This article was originally released in July 2014 but updated for the 20th birthday of the record in March 2019.

I’ll tell you about punk rock: punk rock is a word used by dilettants and heartless manipulators; about music that takes up the energies and the bodies and the hearts and the souls and the time and the minds of young men who give everything they have to it. It’s a term that’s based on contempt, it’s a term that’s based on fashion, style, elitism, satanism and everything that’s rotten about rock’n’roll.

Mogwai in 1999. Photo by Steve Gullick

Following these famous words of Iggy Pop – what does punk mean nowadays, what does it stand for? There’s certainly much more to it than just the slightly outdated ‘Hey Ho, let’s go’-aesthetic and the style of music that’s commonly associated with it. Maybe it’s more of a certain state of mind; a restlessness and the need to keep changing. Of course, the musical expression for this need has to have a certain urgency and/or intransigency to be called punk. But apart from that, punk starts with what you make of it. One album which exemplifies this special ethos in a significant way celebrates its 15th birthday these days: Mogwai‘s Come On Die Young not only marked a turning point for the up and coming band from Glasgow but also showed how independent dignity in rock music can be achieved. An occassion that is now celebrated with an extended 4-LP-version of the album, including tracks from Chemikal Underground-sessions and the Travel In Constants-EP. Material that’s far too good to be forgotten. A massive package for a timeless record from a special band.

Introduced by the above quoted IGGY POP-sample, Come On Die Young could be held as THE statement against the joyful, life-celebrating britpopness of that time (1999); kind of a post-no future with an ironic twist. Slow and subtle, almost balladesque tracks with a smouldering menace underneath them (CODY) recalled Slint‘s Spiderland as much as they established a sound which distinguished Mogwai ever since. Their rare ability to integrate grooving aggressiveness into sheer beauty is what sets them apart. Come On Die Young took the much more black and white-like acting of its predecessor Young Team and extended the sound into artificial regions without levitating too much. This record marks their step into the special position they successfully defeated up to this day.

And that position is more than just an ambivalent one. Not only did Mogwai refuse to follow their own paradigm of dying young as they still are around and more alive than most of their contemporaries in instrumental rock. But they also serve as one of the last really relevant names if it comes to discuss the strange thing called post-rock, although they themselves always hated it. A notion they share with other big names in that field like GY!BE. Yes, there still is no definition of what post-rock is about. But if bands like Sigur Rós, GY!BE or Mogwai shall be filed under that label, one could argue that they act as different dimensions of the term itself. If you are into the more hippie-like, otherworldly aspects of it: go for Sigur Rós. If you prefer the political, epic side to it, Godspeed would be your choice. And if you simply enjoy the instrumental survey of dynamic rock music, Mogwai will probably fit your needs. Of course, this is a brutal simplification but the point is: every band within the post-rock spectrum somehow has to set itself apart. Those big names simply established differing trademarks by simultaneously sharing a common value.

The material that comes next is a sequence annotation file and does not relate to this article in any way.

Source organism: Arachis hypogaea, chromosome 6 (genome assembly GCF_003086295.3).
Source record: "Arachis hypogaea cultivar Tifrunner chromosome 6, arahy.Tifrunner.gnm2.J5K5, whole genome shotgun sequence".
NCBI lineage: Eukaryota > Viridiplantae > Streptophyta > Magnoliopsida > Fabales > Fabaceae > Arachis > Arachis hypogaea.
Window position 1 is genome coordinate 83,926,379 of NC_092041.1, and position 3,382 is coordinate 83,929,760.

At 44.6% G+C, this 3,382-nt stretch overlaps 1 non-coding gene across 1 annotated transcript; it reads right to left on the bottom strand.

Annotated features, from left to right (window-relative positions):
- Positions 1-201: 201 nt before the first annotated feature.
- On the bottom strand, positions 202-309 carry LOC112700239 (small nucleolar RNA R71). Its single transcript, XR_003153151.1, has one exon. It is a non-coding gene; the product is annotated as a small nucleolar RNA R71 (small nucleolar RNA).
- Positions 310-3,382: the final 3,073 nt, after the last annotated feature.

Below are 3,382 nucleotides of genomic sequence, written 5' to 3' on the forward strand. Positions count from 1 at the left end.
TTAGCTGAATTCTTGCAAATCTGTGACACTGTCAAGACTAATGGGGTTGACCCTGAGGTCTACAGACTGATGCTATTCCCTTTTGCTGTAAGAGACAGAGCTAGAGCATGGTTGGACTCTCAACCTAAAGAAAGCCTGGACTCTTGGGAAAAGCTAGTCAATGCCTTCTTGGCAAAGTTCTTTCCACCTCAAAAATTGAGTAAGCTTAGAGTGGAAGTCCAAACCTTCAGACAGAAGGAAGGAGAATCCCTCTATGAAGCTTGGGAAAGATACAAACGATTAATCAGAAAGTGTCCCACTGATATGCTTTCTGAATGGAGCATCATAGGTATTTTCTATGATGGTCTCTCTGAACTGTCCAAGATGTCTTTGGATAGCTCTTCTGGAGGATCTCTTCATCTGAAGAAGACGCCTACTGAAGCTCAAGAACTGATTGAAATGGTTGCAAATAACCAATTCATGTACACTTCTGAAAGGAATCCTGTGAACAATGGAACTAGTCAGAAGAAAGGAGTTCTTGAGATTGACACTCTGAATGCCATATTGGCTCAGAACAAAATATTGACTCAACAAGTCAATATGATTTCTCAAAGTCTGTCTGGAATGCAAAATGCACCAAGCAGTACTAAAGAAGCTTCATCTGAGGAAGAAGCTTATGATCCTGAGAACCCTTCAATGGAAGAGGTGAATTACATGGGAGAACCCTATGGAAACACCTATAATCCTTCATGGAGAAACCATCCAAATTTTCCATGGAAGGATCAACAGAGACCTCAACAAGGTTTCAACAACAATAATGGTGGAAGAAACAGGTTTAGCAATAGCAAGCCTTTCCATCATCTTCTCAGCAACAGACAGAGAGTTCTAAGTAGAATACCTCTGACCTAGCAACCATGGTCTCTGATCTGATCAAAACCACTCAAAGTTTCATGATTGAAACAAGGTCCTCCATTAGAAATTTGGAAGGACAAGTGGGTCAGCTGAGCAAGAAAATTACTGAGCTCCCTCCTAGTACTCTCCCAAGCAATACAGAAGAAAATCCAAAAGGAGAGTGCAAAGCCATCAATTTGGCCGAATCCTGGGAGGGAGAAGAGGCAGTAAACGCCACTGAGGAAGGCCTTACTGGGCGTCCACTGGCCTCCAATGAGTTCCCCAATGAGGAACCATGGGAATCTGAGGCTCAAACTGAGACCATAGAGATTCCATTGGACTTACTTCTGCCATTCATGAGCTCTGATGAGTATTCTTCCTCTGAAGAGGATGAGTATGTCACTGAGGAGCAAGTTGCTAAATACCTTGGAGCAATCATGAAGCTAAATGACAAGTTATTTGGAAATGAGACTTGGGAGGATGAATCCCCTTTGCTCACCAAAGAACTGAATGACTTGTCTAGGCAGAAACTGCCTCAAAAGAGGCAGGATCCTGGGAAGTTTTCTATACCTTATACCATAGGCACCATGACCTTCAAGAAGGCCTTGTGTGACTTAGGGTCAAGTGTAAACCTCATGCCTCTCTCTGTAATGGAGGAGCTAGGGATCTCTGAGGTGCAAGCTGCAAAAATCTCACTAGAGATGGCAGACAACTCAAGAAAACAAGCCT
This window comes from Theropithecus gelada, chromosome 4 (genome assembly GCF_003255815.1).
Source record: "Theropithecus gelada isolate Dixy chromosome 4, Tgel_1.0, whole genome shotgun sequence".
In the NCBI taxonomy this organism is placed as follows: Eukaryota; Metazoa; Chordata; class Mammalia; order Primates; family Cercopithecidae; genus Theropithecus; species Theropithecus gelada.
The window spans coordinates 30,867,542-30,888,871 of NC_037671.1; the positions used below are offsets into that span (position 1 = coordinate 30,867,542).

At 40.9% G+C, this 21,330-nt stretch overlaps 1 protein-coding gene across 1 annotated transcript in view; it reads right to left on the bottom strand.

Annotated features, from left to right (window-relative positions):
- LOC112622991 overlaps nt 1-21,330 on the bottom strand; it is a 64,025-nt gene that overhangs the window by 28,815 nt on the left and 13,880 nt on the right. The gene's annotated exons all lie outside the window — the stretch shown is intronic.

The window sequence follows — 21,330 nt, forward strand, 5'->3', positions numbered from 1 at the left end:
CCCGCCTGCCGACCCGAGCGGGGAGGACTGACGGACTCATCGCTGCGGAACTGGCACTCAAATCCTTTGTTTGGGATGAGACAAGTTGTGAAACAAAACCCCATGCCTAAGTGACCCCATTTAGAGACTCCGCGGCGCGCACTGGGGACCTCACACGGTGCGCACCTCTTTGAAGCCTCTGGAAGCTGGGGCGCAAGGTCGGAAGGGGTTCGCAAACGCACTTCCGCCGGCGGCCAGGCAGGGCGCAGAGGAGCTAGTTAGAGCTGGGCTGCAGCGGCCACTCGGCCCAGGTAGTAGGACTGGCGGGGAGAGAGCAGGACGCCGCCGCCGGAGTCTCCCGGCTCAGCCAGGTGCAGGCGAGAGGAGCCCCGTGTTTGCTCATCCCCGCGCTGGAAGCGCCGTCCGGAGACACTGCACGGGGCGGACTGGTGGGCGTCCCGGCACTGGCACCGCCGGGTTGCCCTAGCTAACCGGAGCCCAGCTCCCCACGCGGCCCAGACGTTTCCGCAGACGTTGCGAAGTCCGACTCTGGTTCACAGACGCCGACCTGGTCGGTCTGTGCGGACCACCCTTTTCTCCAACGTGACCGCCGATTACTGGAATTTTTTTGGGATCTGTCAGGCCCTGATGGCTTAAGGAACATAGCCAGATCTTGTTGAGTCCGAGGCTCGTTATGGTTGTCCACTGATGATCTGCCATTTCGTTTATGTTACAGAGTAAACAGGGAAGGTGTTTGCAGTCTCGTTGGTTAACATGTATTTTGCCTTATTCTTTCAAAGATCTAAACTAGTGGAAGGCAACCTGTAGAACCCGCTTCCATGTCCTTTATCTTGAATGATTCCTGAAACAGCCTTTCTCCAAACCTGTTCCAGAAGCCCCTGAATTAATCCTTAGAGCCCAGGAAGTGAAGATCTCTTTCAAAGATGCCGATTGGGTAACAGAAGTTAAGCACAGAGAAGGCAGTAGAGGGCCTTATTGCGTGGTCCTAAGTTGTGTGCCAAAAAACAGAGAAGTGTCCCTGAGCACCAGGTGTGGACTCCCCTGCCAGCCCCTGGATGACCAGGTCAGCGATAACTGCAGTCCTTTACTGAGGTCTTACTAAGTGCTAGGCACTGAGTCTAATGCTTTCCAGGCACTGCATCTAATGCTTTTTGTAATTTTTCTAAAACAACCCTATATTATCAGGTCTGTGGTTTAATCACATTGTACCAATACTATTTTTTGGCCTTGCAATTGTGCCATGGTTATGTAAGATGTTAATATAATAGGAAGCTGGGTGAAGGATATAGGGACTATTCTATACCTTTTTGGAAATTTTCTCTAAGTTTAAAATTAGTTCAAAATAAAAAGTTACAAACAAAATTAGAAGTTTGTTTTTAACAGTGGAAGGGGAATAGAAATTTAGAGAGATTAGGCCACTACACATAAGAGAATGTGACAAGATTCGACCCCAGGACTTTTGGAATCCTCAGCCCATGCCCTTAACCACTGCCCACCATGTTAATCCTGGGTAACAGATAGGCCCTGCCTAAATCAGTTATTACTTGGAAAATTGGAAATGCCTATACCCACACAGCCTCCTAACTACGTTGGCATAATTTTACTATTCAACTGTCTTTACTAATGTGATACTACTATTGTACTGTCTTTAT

Old songs stay to the end, sad songs remind me of friends.

But what’s the secret behind Mogwai‘s slow and steady success? It definitely could be their musical ability and restlessness that enabled them to record furthermore outstanding albums from Rock Action over Hardcore Will Never Die, But You Will up to Rave Tapes. and their latest work Every Country’s Sun. Or you could stress their infamous live-shows. Others would point out the special Mogwai humour, their angle on things and their lust for a decent statement about contemporary artists. But at the core of all that stands their very own punk-ethos: they hate to repeat themselves, they hate to justify themselves. They simply enjoy what they are doing when they are coming together making music. Their discipline stems from a working-ethos that is the one of a passionate craftsman, not the one of an intellectual.

Mogwai are and always have been both: independent in a narrow sense of that word and punk in the way they challenge themselves. Rather than calling them anything though, you probably should just shut up, put on Come On Die Young once in a while, turn it up to eleven and slip away into the heart of Mogwai – the pounding centre of a renewed punk-spirit.